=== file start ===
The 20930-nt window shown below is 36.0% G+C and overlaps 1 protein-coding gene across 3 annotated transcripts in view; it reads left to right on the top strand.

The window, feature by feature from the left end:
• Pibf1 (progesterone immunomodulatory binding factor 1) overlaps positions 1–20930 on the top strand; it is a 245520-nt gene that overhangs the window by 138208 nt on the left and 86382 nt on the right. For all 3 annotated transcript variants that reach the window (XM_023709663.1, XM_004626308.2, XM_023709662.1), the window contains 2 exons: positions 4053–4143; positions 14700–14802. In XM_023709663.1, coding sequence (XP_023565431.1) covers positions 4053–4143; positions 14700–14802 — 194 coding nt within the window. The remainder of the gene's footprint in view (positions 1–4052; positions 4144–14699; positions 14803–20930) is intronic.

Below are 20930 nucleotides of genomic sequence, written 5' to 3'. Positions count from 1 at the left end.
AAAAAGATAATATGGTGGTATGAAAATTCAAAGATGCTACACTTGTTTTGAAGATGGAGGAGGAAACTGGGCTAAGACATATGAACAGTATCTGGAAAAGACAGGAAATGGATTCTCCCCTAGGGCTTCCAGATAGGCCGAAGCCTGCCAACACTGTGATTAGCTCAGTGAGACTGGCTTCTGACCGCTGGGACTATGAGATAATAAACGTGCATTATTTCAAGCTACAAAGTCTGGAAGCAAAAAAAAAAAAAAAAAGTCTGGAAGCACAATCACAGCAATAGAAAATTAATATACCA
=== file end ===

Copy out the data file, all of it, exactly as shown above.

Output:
The 20930-nt window shown below is 36.0% G+C and overlaps 1 protein-coding gene across 3 annotated transcripts in view; it reads left to right on the top strand.

The window, feature by feature from the left end:
• Pibf1 (progesterone immunomodulatory binding factor 1) overlaps positions 1–20930 on the top strand; it is a 245520-nt gene that overhangs the window by 138208 nt on the left and 86382 nt on the right. For all 3 annotated transcript variants that reach the window (XM_023709663.1, XM_004626308.2, XM_023709662.1), the window contains 2 exons: positions 4053–4143; positions 14700–14802. In XM_023709663.1, coding sequence (XP_023565431.1) covers positions 4053–4143; positions 14700–14802 — 194 coding nt within the window. The remainder of the gene's footprint in view (positions 1–4052; positions 4144–14699; positions 14803–20930) is intronic.

Below are 20930 nucleotides of genomic sequence, written 5' to 3'. Positions count from 1 at the left end.
AAAAAGATAATATGGTGGTATGAAAATTCAAAGATGCTACACTTGTTTTGAAGATGGAGGAGGAAACTGGGCTAAGACATATGAACAGTATCTGGAAAAGACAGGAAATGGATTCTCCCCTAGGGCTTCCAGATAGGCCGAAGCCTGCCAACACTGTGATTAGCTCAGTGAGACTGGCTTCTGACCGCTGGGACTATGAGATAATAAACGTGCATTATTTCAAGCTACAAAGTCTGGAAGCAAAAAAAAAAAAAAAAAGTCTGGAAGCACAATCACAGCAATAGAAAATTAATATACCA